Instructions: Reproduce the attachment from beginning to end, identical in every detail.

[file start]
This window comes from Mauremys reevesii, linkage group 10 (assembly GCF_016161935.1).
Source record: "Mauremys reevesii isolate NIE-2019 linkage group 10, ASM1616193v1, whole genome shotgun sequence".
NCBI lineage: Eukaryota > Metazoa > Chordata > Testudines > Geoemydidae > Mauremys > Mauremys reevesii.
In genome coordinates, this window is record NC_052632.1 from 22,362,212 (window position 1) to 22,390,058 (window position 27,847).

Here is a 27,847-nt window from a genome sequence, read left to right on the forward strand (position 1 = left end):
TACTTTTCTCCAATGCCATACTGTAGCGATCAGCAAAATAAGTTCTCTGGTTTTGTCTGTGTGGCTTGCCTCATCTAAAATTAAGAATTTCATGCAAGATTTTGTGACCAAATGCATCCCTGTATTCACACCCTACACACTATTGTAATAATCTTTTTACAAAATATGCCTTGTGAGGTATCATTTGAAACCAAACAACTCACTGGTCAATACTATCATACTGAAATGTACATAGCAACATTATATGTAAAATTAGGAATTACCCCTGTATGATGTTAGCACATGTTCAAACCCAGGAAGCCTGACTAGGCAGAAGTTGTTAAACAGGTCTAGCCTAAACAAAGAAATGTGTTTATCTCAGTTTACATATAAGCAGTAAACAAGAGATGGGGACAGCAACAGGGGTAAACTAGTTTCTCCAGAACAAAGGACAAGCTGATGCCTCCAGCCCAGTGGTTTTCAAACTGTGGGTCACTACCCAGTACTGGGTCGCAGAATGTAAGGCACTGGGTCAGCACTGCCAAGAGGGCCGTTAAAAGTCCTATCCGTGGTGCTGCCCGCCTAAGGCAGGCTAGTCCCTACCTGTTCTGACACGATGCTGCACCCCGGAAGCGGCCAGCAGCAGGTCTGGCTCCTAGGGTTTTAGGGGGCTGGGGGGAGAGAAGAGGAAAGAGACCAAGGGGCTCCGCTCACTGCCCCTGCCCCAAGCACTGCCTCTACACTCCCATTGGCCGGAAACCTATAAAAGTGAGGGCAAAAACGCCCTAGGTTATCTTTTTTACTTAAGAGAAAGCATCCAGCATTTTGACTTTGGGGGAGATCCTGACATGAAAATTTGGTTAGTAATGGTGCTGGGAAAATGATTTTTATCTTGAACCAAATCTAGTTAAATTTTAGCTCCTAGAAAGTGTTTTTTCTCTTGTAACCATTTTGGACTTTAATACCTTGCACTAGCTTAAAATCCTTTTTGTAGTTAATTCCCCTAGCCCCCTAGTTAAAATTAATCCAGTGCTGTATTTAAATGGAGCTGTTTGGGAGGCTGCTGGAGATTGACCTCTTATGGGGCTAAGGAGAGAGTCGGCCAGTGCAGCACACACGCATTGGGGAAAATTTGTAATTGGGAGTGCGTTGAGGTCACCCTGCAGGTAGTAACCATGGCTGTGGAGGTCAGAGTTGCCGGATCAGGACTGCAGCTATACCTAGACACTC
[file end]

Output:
This window comes from Mauremys reevesii, linkage group 10 (assembly GCF_016161935.1).
Source record: "Mauremys reevesii isolate NIE-2019 linkage group 10, ASM1616193v1, whole genome shotgun sequence".
NCBI lineage: Eukaryota > Metazoa > Chordata > Testudines > Geoemydidae > Mauremys > Mauremys reevesii.
In genome coordinates, this window is record NC_052632.1 from 22,362,212 (window position 1) to 22,390,058 (window position 27,847).

Here is a 27,847-nt window from a genome sequence, read left to right on the forward strand (position 1 = left end):
TACTTTTCTCCAATGCCATACTGTAGCGATCAGCAAAATAAGTTCTCTGGTTTTGTCTGTGTGGCTTGCCTCATCTAAAATTAAGAATTTCATGCAAGATTTTGTGACCAAATGCATCCCTGTATTCACACCCTACACACTATTGTAATAATCTTTTTACAAAATATGCCTTGTGAGGTATCATTTGAAACCAAACAACTCACTGGTCAATACTATCATACTGAAATGTACATAGCAACATTATATGTAAAATTAGGAATTACCCCTGTATGATGTTAGCACATGTTCAAACCCAGGAAGCCTGACTAGGCAGAAGTTGTTAAACAGGTCTAGCCTAAACAAAGAAATGTGTTTATCTCAGTTTACATATAAGCAGTAAACAAGAGATGGGGACAGCAACAGGGGTAAACTAGTTTCTCCAGAACAAAGGACAAGCTGATGCCTCCAGCCCAGTGGTTTTCAAACTGTGGGTCACTACCCAGTACTGGGTCGCAGAATGTAAGGCACTGGGTCAGCACTGCCAAGAGGGCCGTTAAAAGTCCTATCCGTGGTGCTGCCCGCCTAAGGCAGGCTAGTCCCTACCTGTTCTGACACGATGCTGCACCCCGGAAGCGGCCAGCAGCAGGTCTGGCTCCTAGGGTTTTAGGGGGCTGGGGGGAGAGAAGAGGAAAGAGACCAAGGGGCTCCGCTCACTGCCCCTGCCCCAAGCACTGCCTCTACACTCCCATTGGCCGGAAACCTATAAAAGTGAGGGCAAAAACGCCCTAGGTTATCTTTTTTACTTAAGAGAAAGCATCCAGCATTTTGACTTTGGGGGAGATCCTGACATGAAAATTTGGTTAGTAATGGTGCTGGGAAAATGATTTTTATCTTGAACCAAATCTAGTTAAATTTTAGCTCCTAGAAAGTGTTTTTTCTCTTGTAACCATTTTGGACTTTAATACCTTGCACTAGCTTAAAATCCTTTTTGTAGTTAATTCCCCTAGCCCCCTAGTTAAAATTAATCCAGTGCTGTATTTAAATGGAGCTGTTTGGGAGGCTGCTGGAGATTGACCTCTTATGGGGCTAAGGAGAGAGTCGGCCAGTGCAGCACACACGCATTGGGGAAAATTTGTAATTGGGAGTGCGTTGAGGTCACCCTGCAGGTAGTAACCATGGCTGTGGAGGTCAGAGTTGCCGGATCAGGACTGCAGCTATACCTAGACACTC